I love [name]Cohen[/name], too, actually. I think part of my love for it is because it feels unusable to me–otherwise I’m not sure I would love it so much. It has such a cool sound I love it just as it is… but my best friend and her whole family are Jewish, and I know it is highly offensive to them and pretty much all the Jews they know. I just respect them too much (and the history of Jews) to use it despite my knowledge. I think you could use something like [name]Coen[/name], Cowan, etc., which have similar sounds but not the same strong connotations for Jews, but I agree they lose something in translation.
I think @sheflieswithherownwings brings up a great point about regret–for her, it would be regret not using a name she loves. For me, I couldn’t even consider it because if I used it, I would be absolutely full of regret for using something that is so offensive to so many people, and I doubt I could live with myself, since I know how meaningful [name]Cohen[/name] is to Jews. Which regret would it be for you? I think that would be your answer.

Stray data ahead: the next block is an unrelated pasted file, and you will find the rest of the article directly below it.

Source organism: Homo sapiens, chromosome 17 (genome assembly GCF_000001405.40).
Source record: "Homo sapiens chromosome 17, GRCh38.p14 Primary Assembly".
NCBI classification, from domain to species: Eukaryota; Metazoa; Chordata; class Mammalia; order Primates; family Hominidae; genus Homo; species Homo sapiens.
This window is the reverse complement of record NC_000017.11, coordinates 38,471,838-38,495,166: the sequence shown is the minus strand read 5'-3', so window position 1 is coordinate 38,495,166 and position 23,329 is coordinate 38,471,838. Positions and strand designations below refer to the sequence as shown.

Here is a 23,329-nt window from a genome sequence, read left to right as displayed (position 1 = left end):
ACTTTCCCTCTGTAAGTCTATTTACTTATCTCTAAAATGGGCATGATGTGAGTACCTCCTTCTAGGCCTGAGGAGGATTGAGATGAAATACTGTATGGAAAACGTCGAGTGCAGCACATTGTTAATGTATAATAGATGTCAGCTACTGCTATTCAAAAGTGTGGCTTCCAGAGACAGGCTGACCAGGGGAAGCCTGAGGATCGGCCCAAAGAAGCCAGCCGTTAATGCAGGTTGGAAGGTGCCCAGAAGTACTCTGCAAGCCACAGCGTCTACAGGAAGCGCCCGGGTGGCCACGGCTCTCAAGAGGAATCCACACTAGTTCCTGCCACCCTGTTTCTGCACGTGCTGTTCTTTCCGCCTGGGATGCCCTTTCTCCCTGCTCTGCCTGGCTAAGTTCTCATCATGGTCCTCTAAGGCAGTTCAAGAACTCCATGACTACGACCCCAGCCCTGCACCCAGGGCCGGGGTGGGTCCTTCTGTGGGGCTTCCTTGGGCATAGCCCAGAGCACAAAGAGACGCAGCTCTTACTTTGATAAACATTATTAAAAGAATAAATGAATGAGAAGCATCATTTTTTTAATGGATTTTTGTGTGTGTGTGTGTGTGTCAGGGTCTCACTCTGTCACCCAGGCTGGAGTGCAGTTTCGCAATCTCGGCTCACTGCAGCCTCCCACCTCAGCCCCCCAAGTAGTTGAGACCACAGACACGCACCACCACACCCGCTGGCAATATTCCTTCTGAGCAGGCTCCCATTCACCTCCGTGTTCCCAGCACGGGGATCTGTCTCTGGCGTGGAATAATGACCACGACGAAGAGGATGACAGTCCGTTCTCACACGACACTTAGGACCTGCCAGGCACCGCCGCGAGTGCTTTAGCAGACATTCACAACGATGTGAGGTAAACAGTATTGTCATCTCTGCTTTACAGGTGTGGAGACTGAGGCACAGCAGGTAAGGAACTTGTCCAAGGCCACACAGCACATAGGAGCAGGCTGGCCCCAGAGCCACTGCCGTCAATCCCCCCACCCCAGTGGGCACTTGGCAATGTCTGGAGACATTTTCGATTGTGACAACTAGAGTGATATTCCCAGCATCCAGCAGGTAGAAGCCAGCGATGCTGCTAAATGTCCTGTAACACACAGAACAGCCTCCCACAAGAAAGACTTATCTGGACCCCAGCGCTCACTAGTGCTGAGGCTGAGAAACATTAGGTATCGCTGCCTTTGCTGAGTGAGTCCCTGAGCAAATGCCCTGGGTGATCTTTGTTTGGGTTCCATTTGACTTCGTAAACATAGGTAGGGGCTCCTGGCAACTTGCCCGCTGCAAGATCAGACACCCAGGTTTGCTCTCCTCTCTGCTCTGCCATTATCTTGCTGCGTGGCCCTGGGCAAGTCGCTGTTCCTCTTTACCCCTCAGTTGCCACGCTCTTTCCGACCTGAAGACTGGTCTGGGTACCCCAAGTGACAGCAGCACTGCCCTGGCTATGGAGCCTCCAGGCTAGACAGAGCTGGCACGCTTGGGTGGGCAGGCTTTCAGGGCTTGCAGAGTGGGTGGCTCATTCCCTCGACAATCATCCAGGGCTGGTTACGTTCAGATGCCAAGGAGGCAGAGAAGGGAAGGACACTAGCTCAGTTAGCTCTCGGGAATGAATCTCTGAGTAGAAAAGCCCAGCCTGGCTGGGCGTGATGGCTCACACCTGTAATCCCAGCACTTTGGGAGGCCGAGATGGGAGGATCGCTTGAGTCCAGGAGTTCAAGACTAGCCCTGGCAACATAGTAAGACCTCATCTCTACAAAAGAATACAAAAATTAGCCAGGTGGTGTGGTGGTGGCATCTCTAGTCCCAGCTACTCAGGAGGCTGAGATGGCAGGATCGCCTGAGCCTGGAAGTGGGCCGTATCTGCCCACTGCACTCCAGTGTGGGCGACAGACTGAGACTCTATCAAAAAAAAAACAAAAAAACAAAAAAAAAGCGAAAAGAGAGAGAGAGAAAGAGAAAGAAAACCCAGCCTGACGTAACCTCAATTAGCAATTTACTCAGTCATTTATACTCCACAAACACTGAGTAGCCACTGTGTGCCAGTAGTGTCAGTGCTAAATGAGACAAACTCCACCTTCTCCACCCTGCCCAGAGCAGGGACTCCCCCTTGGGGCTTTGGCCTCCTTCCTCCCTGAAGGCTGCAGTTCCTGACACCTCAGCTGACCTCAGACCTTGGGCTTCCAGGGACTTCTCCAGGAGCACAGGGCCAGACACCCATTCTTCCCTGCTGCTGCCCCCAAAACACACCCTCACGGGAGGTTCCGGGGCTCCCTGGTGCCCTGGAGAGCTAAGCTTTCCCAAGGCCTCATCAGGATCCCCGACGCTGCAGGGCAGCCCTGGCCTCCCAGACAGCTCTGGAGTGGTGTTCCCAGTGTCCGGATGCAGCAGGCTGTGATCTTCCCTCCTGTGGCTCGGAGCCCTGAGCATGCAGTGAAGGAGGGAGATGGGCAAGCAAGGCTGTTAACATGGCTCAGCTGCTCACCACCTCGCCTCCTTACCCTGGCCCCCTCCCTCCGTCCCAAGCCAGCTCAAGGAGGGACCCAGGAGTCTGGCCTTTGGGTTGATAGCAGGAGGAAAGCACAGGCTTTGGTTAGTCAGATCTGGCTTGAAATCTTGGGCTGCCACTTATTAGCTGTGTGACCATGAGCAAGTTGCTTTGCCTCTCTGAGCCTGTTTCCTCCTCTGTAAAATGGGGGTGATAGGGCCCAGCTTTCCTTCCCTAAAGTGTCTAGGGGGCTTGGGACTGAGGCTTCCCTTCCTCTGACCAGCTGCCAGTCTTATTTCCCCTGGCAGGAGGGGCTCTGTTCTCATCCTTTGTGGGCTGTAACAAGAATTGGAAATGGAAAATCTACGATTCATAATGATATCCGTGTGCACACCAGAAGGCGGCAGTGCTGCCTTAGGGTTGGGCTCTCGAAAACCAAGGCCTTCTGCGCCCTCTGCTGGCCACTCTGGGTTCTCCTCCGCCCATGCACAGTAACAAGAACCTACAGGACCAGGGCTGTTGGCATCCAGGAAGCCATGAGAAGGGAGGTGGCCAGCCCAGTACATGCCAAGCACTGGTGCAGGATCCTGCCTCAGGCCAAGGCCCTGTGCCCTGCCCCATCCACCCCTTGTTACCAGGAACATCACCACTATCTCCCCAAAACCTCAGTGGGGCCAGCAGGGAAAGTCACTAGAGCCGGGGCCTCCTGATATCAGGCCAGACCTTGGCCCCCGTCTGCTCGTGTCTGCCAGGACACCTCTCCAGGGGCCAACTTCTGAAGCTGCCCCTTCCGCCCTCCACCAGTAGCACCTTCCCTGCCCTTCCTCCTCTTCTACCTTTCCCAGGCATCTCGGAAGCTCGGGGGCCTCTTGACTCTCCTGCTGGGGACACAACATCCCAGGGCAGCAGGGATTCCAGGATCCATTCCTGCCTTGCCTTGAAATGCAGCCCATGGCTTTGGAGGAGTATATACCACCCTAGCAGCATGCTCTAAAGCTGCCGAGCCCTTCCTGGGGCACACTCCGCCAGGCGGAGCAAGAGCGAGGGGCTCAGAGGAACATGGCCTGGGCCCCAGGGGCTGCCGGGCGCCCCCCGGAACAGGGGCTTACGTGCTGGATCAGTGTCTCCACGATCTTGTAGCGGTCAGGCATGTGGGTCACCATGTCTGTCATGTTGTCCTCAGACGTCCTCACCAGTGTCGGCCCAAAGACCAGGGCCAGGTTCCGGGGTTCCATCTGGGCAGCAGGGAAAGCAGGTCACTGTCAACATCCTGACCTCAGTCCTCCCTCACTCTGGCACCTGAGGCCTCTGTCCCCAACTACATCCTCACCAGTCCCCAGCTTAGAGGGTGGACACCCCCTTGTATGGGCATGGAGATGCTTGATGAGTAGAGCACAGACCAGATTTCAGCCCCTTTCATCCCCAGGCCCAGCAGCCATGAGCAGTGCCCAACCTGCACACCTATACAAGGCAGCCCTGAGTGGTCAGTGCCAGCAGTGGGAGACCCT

I think there are names like this for every culture… I mean, I can’t imagine considering [name]Trinity[/name] or [name]Messiah[/name] for a child, because those are just so completely sacrilegious to me, as a [name]Christian[/name]. I’m sure there are other names that other religions would feel are highly offensive to their beliefs. I try to remember that the people choosing these names have a reason for doing so and 99% of the time it’s not to offend–they just really like the name, or the name is meaningful to them. It sounds like that’s how some Jews see [name]Cohen[/name], from what I’ve heard, but about half of the Jewish population seems to be highly offended by it, so that’s something I just couldn’t deal with. I do absolutely love it, though.